The Walton family is being excoriated by socialist Senator Bernie Sanders in a popular Facebook poster because the Walton family apparently has more wealth (about $140 billion) than the bottom 40% of Americans combined. My initial reaction to this charge is there are “lies, damn lies, and statistics” (i.e., a phrase describing the persuasive power of numbers, particularly the use of statistics to bolster weak arguments). After all, most political/economist types know that they individually probably have more wealth than the bottom 20% of Americans combined because those “no-accounts” don’t “have a pot to piss in.”
It was not easy to confirm my suspicion because most studies on the distribution of wealth focus on the top 10%. For example, according to the Credit Suisse Global Wealth Databook (2013), the top 10% of Americans have more of our nation’s wealth (75%) than any of the other 19 leading developed nations, with the others ranging from 44.9% in Finland to 72.2 in Denmark.
After a lengthy search, however, I found a chart on Wikipedia that shows the bottom 25% of American families have a negative net worth of about $2,000.
The conservative in me thinks that, instead of looking enviously at the wealth of the top 10%, America should be thinking about how to inculcate personal responsibility in the bottom 25% who save nothing despite living in our land of plenty. But the me who have been reading Piketty’s book on Capital thinks that these matters are interrelated. So I had the following exchange with my friend who posted the Bernie Sanders poster:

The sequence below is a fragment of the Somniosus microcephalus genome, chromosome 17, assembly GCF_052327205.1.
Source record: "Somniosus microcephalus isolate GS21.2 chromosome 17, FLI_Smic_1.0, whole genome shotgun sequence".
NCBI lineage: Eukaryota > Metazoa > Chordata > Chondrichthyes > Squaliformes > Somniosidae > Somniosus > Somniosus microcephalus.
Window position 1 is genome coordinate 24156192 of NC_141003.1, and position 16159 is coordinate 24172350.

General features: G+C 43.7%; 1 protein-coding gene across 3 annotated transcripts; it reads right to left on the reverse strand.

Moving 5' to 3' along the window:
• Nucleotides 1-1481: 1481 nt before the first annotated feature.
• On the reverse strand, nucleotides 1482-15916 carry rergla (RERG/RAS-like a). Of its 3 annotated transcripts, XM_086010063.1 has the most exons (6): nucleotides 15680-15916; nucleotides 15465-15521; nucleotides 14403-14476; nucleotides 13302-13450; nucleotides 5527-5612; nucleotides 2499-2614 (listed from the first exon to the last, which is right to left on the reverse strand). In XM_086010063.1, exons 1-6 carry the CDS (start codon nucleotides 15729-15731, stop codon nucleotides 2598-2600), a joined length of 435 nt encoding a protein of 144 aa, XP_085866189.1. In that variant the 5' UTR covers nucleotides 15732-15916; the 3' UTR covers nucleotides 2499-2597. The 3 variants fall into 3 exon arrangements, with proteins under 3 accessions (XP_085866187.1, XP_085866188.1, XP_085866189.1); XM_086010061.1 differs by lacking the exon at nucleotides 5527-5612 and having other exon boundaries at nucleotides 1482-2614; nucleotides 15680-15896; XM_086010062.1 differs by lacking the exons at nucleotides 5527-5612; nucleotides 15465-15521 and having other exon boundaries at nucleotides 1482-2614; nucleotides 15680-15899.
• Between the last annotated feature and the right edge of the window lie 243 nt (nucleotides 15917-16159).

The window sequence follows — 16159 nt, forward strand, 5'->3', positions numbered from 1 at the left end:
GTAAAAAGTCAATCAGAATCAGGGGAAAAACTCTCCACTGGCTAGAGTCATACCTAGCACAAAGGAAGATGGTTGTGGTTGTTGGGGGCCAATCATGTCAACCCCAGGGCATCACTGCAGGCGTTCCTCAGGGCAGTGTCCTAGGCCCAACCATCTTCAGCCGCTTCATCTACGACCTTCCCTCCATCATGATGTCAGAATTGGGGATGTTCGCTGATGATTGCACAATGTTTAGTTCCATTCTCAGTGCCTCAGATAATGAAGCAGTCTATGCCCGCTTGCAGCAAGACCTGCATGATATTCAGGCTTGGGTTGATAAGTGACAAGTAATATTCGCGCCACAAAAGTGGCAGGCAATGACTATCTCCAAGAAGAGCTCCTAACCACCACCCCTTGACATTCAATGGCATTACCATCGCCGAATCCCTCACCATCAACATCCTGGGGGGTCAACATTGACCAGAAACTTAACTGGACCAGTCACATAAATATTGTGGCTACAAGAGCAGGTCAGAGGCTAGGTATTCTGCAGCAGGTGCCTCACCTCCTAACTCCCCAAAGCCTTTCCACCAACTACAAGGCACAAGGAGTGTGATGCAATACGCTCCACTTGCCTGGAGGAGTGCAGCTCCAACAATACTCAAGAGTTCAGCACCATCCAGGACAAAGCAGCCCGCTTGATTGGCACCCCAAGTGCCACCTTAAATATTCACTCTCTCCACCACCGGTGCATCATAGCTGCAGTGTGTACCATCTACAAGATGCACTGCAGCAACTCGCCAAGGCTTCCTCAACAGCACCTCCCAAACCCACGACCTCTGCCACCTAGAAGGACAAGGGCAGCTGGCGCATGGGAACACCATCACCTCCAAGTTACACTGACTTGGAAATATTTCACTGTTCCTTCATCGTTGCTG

- Friend – You are under the misunderstanding that these people, the bottom 20%, have some disposable income other than debts. These are people that live below the poverty line. Forty-five million Americans live below the poverty line which is a disgrace for the richest country in the world. And of course we also have the largest income inequality in the world, thanks to companies like Wal-Mart and fast food restaurants including social programs as part of their costs mitigation strategy.
- Me – And the bottom 25% of American families have a negative net worth. I agree that something has to be done to keep all wealth from going to the top 10% (an annual wealth tax to supplement or replace the estate tax), but the bottom 25% need to be more personally responsible.
I will blog in a few days about the epiphany that Thomas Piketty’s Capital is triggering in me.